World Coins

Sweet memories of London

“Antiquing” in Portobello Road, London, in 1962. The venue often provided coin buying opportunities for Q. David Bowers and his then business partner, Jim Ruddy.

Image courtesy of Financial Times.

On March 29, the Financial Times ran a retrospective article about Portobello Road in London. The theme was reflecting whether the old-time tradition of the road as a center for antiques could continue, given increasing property values and the replacing of old facilities by new, expensive buildings. “The street market in Portobello Road in 1962” was the caption on the illustration, reproduced above. Quoted was Marion Gittleson, who had sold antiques there “for more than 35 years.”

This stirred my memories of the district in London, where I often went in the early 1960s. At that time the market, comprising several blocks of stalls plus several permanent stores, was active only on Sunday mornings. One of the stores open all week was that of Graham Webb, whose cluttered premises were chock full of interesting antique music boxes, a special interest of mine.

By 1962, the date of this photograph, I was a “regular” in London, having visited there many times in the search of rare coins. The “big three” coin dealers in the city were B.A. Seaby Ltd., Spink & Son, and Baldwin’s. New on the scene was Michael Stewart Millward, a dealer in the “American style,” constantly trading and with five or six telephones on his desk in the street-level premises of Stewart Ward Ltd.

Viewed as Americans with more money than good sense, Jim and I were “targets” for collectors and dealers with coins for sale. On one trip we bought six leather-cased full Proof sets of 1826 from several individuals. Imagine today, when a single coin from such a set merits a splash in an auction listing!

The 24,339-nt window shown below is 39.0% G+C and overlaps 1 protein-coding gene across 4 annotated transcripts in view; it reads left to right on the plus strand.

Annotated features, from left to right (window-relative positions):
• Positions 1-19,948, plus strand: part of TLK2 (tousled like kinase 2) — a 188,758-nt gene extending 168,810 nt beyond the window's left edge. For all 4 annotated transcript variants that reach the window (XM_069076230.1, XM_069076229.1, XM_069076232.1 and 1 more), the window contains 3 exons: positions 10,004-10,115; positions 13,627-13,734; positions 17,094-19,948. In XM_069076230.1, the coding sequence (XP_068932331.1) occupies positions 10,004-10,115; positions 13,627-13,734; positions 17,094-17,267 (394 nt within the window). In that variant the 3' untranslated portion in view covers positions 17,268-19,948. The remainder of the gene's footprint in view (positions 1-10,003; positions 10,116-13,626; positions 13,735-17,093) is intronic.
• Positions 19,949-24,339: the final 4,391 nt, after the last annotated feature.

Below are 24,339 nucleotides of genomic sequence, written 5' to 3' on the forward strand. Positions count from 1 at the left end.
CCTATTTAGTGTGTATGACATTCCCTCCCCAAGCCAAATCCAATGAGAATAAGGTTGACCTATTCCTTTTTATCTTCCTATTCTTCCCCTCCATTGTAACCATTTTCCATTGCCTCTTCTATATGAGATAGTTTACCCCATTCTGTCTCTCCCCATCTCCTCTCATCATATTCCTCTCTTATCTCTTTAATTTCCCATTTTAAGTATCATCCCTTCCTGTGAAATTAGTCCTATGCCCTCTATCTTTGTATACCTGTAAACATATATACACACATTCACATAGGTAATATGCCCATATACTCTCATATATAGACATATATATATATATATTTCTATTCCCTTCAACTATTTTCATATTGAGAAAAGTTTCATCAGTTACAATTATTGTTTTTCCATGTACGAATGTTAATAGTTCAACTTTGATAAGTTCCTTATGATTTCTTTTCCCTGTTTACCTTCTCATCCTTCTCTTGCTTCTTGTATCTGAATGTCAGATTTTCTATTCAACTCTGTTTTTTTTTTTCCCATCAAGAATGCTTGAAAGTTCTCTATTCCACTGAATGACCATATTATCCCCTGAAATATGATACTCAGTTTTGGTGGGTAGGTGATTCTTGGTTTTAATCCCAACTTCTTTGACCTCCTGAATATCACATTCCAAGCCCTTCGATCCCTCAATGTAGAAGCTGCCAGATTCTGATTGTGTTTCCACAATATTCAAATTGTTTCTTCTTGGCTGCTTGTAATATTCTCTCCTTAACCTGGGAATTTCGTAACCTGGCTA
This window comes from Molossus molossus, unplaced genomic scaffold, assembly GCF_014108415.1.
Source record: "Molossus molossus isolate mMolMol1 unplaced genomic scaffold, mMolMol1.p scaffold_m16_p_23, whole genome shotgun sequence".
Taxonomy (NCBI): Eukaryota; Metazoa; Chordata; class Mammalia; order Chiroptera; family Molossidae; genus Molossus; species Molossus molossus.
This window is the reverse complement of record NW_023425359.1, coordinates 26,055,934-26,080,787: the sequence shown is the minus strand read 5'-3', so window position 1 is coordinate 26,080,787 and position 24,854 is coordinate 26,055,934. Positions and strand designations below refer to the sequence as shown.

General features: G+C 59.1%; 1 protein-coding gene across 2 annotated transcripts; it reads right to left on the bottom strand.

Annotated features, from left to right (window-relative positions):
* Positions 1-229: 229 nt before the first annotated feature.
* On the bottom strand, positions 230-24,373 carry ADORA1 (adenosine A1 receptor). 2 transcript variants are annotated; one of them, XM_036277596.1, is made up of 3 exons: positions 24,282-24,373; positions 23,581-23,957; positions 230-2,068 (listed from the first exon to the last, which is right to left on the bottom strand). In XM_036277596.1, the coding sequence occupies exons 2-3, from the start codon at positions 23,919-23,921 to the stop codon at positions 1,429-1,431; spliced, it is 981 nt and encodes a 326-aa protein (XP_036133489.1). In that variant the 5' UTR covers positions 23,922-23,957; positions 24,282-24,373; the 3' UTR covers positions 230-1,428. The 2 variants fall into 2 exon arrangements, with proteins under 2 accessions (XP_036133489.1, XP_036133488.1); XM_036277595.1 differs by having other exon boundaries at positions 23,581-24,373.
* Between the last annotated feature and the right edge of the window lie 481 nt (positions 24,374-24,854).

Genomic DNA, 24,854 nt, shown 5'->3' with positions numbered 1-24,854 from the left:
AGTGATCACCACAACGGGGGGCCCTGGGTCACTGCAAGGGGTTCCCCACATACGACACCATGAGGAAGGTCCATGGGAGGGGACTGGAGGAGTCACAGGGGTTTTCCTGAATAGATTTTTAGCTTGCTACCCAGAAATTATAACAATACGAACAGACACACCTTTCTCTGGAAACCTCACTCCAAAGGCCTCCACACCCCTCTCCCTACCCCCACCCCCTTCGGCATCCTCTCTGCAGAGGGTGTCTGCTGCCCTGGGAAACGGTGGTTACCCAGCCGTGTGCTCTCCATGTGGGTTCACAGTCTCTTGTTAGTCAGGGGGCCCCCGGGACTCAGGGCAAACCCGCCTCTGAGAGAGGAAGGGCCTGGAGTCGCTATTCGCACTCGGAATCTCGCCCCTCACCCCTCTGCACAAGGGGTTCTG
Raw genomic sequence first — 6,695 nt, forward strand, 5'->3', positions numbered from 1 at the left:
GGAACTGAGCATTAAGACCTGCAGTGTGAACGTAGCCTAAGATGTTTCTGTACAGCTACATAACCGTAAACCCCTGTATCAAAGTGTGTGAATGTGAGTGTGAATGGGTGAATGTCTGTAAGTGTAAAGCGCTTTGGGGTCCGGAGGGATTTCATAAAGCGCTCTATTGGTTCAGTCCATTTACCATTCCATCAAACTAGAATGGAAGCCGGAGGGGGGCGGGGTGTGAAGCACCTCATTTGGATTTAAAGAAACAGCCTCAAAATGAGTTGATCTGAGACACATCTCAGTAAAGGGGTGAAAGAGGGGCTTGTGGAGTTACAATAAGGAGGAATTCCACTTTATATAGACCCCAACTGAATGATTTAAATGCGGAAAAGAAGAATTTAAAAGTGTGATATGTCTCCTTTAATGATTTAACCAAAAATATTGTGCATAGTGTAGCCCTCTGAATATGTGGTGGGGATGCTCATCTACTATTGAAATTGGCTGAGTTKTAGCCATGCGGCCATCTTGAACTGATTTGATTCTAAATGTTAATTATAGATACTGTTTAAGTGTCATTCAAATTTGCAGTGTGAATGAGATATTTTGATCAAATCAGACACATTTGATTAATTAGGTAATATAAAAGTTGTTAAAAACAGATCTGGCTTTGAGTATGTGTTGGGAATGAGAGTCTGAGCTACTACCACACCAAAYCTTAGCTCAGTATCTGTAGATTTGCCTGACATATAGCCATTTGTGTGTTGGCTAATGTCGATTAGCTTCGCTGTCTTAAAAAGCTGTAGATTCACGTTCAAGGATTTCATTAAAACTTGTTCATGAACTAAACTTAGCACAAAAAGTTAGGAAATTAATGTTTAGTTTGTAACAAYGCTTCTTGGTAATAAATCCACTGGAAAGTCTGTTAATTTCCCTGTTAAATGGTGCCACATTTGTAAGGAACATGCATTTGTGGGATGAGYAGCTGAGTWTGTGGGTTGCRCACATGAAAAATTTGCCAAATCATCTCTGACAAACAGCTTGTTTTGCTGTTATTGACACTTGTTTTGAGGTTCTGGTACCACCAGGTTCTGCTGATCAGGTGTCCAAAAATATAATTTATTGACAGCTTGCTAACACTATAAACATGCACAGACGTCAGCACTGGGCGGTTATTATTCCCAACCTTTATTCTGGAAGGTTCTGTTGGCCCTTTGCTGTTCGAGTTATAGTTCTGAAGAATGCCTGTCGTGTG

Returning to Portobello Road, while most stalls also had bric-a-brac, old toys and various second-hand goods, a lot of coins, tokens and medals were always on display. The 1797 Soho Mint Cartwheel pennies and twopence, always in worn grades, were very common and cost a pound or two apiece, a pound being equivalent to about $3.25 in U.S. funds. Admiral Vernon medals were also aplenty for a pound or so each. There were enough coin scouts in London that there were few bargains in (one always said “in,” not “on”) Portobello Road. However, I always found a few things to buy.

Among the old-line British dealers, my closest friend was Doug Liddell, who managed Spink’s.

The firm was located several floors up at 5 King St., St. James (premises that had been damaged years earlier in the 1940 Battle of Britain). Access was via a rickety old elevator cage. In a typical London trip I would spend many thousands of pounds with him.

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